Ghonim's Facebook page helped launch the call for protests that toppled Mubarak
Egyptian cyberactivist Wael Ghonim addreses the media in Cairo's Tahrir square after his release by Egyptian security services in February. Egyptian cyber dissidents who were touted as Nobel Peace Prize candidates have congratulated the Yemeni activist who shared the honour with two Liberians for her "well deserved win". © Khaled Desouki - AFP/File
Ghonim's Facebook page helped launch the call for protests that toppled Mubarak
AFP
Last updated: October 7, 2011

Egypt activists hail Arab Nobel prize winner

Egyptian cyber dissidents who were touted as Nobel Peace Prize candidates, on Friday congratulated the Yemeni activist who shared the honour with two Liberians for her "well deserved win".

"Congratulations to Tawakkul Karman for her well deserved win," Wael Ghonim posted in a Twitter message, describing himself as "a proud Arab."

"Our real prize is for our countries to be more democratic and more respectful of human rights," Ghonim said.

Ghonim had created a Facebook page entitled "We are all Khaled Said" -- named after a man killed by Egyptian police and became a symbol of the fight against police abuse -- which helped launch the call for protests that toppled Hosni Mubarak.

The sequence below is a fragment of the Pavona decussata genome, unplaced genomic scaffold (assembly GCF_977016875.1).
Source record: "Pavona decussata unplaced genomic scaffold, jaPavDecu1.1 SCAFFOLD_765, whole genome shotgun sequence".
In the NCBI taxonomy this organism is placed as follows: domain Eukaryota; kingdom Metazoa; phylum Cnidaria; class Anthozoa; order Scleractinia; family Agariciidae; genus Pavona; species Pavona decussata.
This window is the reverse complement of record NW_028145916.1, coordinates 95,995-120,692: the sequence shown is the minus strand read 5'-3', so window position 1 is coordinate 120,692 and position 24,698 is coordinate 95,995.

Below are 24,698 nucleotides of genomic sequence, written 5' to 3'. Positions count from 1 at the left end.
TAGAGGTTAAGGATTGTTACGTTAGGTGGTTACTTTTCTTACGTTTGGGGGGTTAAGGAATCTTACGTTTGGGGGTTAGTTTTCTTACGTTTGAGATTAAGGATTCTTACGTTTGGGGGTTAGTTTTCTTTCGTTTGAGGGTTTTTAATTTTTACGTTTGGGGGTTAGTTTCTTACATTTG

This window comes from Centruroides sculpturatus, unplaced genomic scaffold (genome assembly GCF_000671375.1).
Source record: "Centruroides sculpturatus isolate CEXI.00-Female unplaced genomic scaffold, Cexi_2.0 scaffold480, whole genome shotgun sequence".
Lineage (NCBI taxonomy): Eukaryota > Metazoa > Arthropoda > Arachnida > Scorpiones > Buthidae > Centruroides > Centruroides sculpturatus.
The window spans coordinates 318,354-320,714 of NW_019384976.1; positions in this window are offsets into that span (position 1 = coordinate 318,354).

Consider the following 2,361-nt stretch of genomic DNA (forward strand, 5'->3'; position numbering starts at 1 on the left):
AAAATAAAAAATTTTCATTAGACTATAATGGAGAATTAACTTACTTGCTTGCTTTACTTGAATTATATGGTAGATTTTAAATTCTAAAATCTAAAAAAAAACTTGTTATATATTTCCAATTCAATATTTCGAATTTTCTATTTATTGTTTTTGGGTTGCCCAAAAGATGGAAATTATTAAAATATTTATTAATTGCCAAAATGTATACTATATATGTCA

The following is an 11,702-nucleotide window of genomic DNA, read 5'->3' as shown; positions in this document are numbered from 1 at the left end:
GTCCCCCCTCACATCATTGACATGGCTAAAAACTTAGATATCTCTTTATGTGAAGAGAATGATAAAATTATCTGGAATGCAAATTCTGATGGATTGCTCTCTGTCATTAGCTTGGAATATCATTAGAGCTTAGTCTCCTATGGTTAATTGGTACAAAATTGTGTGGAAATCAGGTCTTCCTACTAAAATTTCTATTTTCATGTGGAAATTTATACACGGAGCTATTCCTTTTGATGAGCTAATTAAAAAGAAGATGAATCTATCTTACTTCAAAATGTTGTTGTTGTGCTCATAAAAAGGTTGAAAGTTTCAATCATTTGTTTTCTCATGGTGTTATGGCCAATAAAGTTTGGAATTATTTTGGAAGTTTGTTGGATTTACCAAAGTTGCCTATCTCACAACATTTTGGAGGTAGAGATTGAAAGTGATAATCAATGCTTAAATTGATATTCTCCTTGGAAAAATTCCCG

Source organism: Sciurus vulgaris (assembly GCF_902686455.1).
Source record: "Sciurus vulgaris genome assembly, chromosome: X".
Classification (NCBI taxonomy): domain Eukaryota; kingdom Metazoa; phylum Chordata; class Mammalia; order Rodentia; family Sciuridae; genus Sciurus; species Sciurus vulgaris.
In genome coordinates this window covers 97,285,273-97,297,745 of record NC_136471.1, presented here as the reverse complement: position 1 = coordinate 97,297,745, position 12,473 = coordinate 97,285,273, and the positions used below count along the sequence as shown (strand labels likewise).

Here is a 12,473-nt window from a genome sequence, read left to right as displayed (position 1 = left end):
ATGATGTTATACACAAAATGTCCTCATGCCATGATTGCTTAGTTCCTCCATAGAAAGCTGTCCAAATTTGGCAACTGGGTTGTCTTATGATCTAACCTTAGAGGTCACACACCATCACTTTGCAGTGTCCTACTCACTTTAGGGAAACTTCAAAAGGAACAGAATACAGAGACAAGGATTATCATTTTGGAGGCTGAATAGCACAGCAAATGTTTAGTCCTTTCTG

Esraa Abdel Fattah, another cyber activist whose Facebook page "April 6" also pushed for nationwide protests in January/February, congratulated Karman for her win.

"Congratulations to Tawakkul -- and to Arab women-- for her Nobel Peace Prize," said Abdel Fattah, who now runs a NGO to promote democracy and human rights in Egypt.

"I feel full of pride for Egyptian and Arab youth for their (possible) nominations. May God help us achieve for Egypt much more than the prize," she said.

The Nobel peace prize was won by Liberian President Ellen Johnson Sirleaf, Liberian "peace warrior" Leymah Gbowee, and Yemeni activist Tawakkul Karman.

The three prizewinners share the 2011 award "for their non-violent struggle for the safety of women and for women's rights to full participation in peace-building work," Norwegian Nobel Committee president Thorbjoern Jagland said in his announcement.

Ghonim and Abdel Fattah were among three Egyptian cyber activists -- including Ahmed Maher-- whose names had been floated as possible winners for their contribution to protests that ended the 30-year authoritarian rule of Hosni Mubarak.

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